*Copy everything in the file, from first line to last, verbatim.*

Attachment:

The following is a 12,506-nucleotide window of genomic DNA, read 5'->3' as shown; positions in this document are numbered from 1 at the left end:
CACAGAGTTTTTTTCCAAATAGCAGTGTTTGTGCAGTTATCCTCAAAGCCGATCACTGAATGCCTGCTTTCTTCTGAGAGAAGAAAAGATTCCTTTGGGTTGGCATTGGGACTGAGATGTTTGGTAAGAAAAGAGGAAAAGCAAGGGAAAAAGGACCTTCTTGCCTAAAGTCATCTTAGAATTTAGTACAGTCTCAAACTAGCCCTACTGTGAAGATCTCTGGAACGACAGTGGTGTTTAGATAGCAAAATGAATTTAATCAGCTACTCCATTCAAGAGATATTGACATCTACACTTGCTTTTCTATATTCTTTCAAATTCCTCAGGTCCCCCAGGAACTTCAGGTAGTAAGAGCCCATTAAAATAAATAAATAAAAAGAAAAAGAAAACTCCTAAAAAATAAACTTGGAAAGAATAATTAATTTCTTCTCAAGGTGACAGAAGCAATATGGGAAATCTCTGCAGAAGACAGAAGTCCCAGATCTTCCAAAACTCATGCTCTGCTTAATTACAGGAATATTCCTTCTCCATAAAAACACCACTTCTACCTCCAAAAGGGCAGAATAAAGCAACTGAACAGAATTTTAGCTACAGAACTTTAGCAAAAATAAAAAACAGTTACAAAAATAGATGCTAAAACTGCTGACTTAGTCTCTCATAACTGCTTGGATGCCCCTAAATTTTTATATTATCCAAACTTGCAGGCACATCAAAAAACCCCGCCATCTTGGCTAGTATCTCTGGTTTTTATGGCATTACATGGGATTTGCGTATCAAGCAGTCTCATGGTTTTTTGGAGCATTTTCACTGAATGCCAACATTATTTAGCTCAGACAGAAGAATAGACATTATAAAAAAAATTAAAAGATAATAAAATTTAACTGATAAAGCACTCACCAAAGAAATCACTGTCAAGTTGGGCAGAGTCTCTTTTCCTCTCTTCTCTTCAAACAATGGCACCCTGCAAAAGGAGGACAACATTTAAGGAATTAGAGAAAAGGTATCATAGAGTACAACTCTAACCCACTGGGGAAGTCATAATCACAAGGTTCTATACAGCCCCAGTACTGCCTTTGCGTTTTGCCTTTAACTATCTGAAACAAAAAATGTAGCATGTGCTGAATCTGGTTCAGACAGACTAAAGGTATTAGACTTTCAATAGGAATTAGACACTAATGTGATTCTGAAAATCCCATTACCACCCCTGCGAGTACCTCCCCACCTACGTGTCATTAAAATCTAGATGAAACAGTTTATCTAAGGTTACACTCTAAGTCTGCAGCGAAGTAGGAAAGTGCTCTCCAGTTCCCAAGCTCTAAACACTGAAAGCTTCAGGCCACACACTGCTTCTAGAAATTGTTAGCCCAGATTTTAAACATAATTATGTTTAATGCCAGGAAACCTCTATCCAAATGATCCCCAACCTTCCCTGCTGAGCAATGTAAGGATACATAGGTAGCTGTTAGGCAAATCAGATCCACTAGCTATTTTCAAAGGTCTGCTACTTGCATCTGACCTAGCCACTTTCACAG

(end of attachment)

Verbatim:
The following is a 12,506-nucleotide window of genomic DNA, read 5'->3' as shown; positions in this document are numbered from 1 at the left end:
CACAGAGTTTTTTTCCAAATAGCAGTGTTTGTGCAGTTATCCTCAAAGCCGATCACTGAATGCCTGCTTTCTTCTGAGAGAAGAAAAGATTCCTTTGGGTTGGCATTGGGACTGAGATGTTTGGTAAGAAAAGAGGAAAAGCAAGGGAAAAAGGACCTTCTTGCCTAAAGTCATCTTAGAATTTAGTACAGTCTCAAACTAGCCCTACTGTGAAGATCTCTGGAACGACAGTGGTGTTTAGATAGCAAAATGAATTTAATCAGCTACTCCATTCAAGAGATATTGACATCTACACTTGCTTTTCTATATTCTTTCAAATTCCTCAGGTCCCCCAGGAACTTCAGGTAGTAAGAGCCCATTAAAATAAATAAATAAAAAGAAAAAGAAAACTCCTAAAAAATAAACTTGGAAAGAATAATTAATTTCTTCTCAAGGTGACAGAAGCAATATGGGAAATCTCTGCAGAAGACAGAAGTCCCAGATCTTCCAAAACTCATGCTCTGCTTAATTACAGGAATATTCCTTCTCCATAAAAACACCACTTCTACCTCCAAAAGGGCAGAATAAAGCAACTGAACAGAATTTTAGCTACAGAACTTTAGCAAAAATAAAAAACAGTTACAAAAATAGATGCTAAAACTGCTGACTTAGTCTCTCATAACTGCTTGGATGCCCCTAAATTTTTATATTATCCAAACTTGCAGGCACATCAAAAAACCCCGCCATCTTGGCTAGTATCTCTGGTTTTTATGGCATTACATGGGATTTGCGTATCAAGCAGTCTCATGGTTTTTTGGAGCATTTTCACTGAATGCCAACATTATTTAGCTCAGACAGAAGAATAGACATTATAAAAAAAATTAAAAGATAATAAAATTTAACTGATAAAGCACTCACCAAAGAAATCACTGTCAAGTTGGGCAGAGTCTCTTTTCCTCTCTTCTCTTCAAACAATGGCACCCTGCAAAAGGAGGACAACATTTAAGGAATTAGAGAAAAGGTATCATAGAGTACAACTCTAACCCACTGGGGAAGTCATAATCACAAGGTTCTATACAGCCCCAGTACTGCCTTTGCGTTTTGCCTTTAACTATCTGAAACAAAAAATGTAGCATGTGCTGAATCTGGTTCAGACAGACTAAAGGTATTAGACTTTCAATAGGAATTAGACACTAATGTGATTCTGAAAATCCCATTACCACCCCTGCGAGTACCTCCCCACCTACGTGTCATTAAAATCTAGATGAAACAGTTTATCTAAGGTTACACTCTAAGTCTGCAGCGAAGTAGGAAAGTGCTCTCCAGTTCCCAAGCTCTAAACACTGAAAGCTTCAGGCCACACACTGCTTCTAGAAATTGTTAGCCCAGATTTTAAACATAATTATGTTTAATGCCAGGAAACCTCTATCCAAATGATCCCCAACCTTCCCTGCTGAGCAATGTAAGGATACATAGGTAGCTGTTAGGCAAATCAGATCCACTAGCTATTTTCAAAGGTCTGCTACTTGCATCTGACCTAGCCACTTTCACAG